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Ricky Brown (Ryan Kwanten) is a high school youth in Texas who knows nothing about the outside world for his was raised his entire life to follow the West Texas tradition of playing football on the gridiron. Ricky desperately tries to find a direction with his life as well as try to shake off the troubled memory of his older brother's recent death in order to avoid the pressure of him to play as his school's top star. Fleeing from the pressures of his small town as well as his mother (Karen Black), Ricky travels to New York City where he shacks up with his former mentor John Cross (Hill Harper), who is now a Catholic priest of a small church. Ricky also meets Vera (Natasha Lyonne) a free-spirited young woman who works as a diner waitress who he hopes to help him find direction. At the same time, Ricky also becomes acquainted with Rosie (Élodie Bouchez) a young Frenchwoman who has a "special relationship" with John that may have lasting consequences for John and Rosie. Written by
OK, maybe that's a bit harsh to compare this to brown (toilet) water, but this really is a tedious little film masquerading as serious Americana/Indie movie-making. It doesn't contain one memorable image or one memorable piece of dialogue. In fact, it is instantly forgettable.
America Brown (sic) is a stetson wearing Texan boy who charms in a Jon Voigt-Lite way as he runs away from his ranch home to the Big Apple in search of his hero, an ex-football star from college and to find the answers to his brother's recent death (ooh, wonder how that happened???). His hero is now a priest hiding an illicit affair with Elodie Bouchez who gets to say things like 'Quoi' and 'Bon Chance' because she's French you know (yawn) but unfortunately she's as wooden as a stale baguette. Brown then falls for the scary charms of vampiric waitress Natasha Lyonne, all white skin, garish red lips and ginger hair. How many times are filmmakers going to write about drifters coming into a new town and instantly finding a girlfriend at their first port of call.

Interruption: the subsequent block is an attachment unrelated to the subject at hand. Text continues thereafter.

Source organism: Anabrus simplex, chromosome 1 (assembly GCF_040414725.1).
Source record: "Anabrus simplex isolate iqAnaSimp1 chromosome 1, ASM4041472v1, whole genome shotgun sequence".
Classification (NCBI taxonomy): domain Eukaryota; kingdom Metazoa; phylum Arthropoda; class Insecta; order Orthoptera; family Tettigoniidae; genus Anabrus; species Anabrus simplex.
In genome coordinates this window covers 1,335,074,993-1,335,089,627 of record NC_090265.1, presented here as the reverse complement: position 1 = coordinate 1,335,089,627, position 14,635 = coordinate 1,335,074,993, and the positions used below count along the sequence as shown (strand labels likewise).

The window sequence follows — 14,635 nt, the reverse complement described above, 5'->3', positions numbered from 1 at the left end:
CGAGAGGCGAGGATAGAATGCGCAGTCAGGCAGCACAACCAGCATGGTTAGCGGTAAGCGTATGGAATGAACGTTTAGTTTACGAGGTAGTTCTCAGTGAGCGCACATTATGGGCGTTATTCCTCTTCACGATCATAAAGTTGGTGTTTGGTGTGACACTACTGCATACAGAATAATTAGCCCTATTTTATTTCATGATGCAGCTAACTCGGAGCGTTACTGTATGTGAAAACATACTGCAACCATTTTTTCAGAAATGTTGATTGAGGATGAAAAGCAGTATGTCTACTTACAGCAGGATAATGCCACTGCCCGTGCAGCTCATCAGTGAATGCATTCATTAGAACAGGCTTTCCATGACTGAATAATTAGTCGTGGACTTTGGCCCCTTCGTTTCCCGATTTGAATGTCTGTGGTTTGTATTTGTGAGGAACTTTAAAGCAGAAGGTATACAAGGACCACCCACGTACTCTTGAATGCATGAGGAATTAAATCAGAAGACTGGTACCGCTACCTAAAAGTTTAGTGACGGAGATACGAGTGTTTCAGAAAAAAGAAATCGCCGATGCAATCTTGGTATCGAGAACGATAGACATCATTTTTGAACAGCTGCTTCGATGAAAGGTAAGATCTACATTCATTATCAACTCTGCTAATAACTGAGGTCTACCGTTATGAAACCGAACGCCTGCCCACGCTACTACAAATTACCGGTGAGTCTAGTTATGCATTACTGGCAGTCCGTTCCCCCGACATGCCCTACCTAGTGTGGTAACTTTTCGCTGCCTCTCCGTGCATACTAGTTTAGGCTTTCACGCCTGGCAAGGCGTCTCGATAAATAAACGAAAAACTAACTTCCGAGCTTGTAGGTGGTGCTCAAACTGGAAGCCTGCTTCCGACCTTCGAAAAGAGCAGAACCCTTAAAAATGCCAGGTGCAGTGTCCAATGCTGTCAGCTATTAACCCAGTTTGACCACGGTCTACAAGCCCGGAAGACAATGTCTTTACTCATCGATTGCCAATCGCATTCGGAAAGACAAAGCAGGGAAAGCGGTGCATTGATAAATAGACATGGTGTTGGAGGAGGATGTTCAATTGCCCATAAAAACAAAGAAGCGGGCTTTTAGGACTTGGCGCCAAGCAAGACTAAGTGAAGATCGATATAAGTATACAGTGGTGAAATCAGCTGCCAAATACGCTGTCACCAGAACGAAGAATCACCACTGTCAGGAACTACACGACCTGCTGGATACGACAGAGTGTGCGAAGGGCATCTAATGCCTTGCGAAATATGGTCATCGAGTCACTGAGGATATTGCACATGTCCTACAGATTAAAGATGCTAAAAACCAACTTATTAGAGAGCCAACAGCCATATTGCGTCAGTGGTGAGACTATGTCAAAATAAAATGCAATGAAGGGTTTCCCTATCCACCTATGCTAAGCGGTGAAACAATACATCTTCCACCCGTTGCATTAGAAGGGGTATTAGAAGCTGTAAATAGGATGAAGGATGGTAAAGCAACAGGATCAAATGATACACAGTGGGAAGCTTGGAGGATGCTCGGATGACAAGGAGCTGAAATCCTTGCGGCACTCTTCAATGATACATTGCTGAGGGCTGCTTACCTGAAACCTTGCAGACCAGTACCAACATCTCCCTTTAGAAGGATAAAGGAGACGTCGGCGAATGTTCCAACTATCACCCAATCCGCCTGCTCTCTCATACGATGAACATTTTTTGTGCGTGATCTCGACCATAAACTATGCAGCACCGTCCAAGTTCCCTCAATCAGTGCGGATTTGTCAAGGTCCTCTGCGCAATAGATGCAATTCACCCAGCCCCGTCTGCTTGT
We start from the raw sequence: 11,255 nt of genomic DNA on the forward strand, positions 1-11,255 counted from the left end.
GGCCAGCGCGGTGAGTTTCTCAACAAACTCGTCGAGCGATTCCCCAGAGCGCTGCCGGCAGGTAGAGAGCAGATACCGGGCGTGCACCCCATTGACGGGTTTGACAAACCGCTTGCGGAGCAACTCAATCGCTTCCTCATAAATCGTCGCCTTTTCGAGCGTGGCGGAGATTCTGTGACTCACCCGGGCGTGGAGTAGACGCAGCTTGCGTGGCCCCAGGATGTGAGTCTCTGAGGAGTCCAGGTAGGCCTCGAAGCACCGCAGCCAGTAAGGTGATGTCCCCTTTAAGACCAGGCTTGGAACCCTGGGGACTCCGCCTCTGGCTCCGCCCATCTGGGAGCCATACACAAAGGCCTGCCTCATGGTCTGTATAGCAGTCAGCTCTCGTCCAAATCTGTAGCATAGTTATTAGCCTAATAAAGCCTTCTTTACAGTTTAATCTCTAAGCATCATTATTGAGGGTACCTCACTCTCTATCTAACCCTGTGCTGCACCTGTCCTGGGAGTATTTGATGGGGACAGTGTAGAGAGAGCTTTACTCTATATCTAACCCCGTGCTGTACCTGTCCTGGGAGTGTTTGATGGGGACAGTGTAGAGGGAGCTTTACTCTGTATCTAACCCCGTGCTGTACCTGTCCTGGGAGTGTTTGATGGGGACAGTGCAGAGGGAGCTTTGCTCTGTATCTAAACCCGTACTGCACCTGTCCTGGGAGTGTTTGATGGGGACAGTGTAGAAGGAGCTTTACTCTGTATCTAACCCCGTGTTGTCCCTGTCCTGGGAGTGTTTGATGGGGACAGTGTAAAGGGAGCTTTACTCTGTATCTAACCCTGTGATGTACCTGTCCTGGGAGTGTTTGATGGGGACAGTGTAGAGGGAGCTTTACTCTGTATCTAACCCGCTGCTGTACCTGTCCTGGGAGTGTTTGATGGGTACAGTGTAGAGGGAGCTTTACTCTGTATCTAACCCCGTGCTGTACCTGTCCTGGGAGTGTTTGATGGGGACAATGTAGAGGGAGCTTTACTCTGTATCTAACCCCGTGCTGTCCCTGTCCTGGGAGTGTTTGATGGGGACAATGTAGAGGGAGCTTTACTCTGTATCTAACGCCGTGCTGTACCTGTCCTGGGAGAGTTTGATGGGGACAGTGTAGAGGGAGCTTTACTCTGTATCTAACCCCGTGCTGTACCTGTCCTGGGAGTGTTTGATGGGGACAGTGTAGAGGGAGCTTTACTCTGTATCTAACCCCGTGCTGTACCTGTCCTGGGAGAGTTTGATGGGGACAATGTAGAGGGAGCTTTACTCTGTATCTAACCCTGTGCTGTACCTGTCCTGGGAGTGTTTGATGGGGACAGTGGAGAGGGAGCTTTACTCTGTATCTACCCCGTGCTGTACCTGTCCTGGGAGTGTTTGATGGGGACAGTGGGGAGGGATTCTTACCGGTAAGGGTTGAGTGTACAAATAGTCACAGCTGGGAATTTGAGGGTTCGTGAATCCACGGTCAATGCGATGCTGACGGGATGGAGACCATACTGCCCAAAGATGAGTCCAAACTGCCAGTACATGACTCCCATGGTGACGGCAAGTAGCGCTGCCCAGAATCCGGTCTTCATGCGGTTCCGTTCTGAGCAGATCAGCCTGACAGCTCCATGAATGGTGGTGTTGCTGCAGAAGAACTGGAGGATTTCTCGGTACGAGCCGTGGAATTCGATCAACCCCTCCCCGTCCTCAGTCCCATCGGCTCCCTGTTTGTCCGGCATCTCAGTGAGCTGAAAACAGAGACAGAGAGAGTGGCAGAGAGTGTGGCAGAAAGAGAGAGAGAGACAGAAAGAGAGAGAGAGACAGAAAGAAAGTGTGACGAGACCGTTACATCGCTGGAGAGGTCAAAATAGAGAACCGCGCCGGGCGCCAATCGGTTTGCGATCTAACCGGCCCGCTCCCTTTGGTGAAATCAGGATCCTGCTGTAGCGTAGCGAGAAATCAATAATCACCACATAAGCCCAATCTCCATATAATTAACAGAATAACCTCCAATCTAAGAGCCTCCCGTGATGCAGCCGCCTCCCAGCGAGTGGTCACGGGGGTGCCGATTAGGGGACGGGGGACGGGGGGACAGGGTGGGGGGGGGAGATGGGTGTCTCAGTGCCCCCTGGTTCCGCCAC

Like I said, its all very dull, shot with zero-flair like a TV Soap and edited with annoying and deeply dated jump-cuts to raise the slightest tension. Director Paul Black apparently took the best part of a decade to write this. That doesn't tell us that he's dedicated, it tells us that this man cannot write, because there is nothing taxing here that could not be knocked out in 6 weeks. By its end, you don't care about any of the characters. And you forget about them in a heartbeat.
2 out of 10 - 1 for Natasha Lyonne who is always watchable and 1 for Karen Black because she once used to work on scripts like Five Easy Pieces and she must despair getting something like this now.
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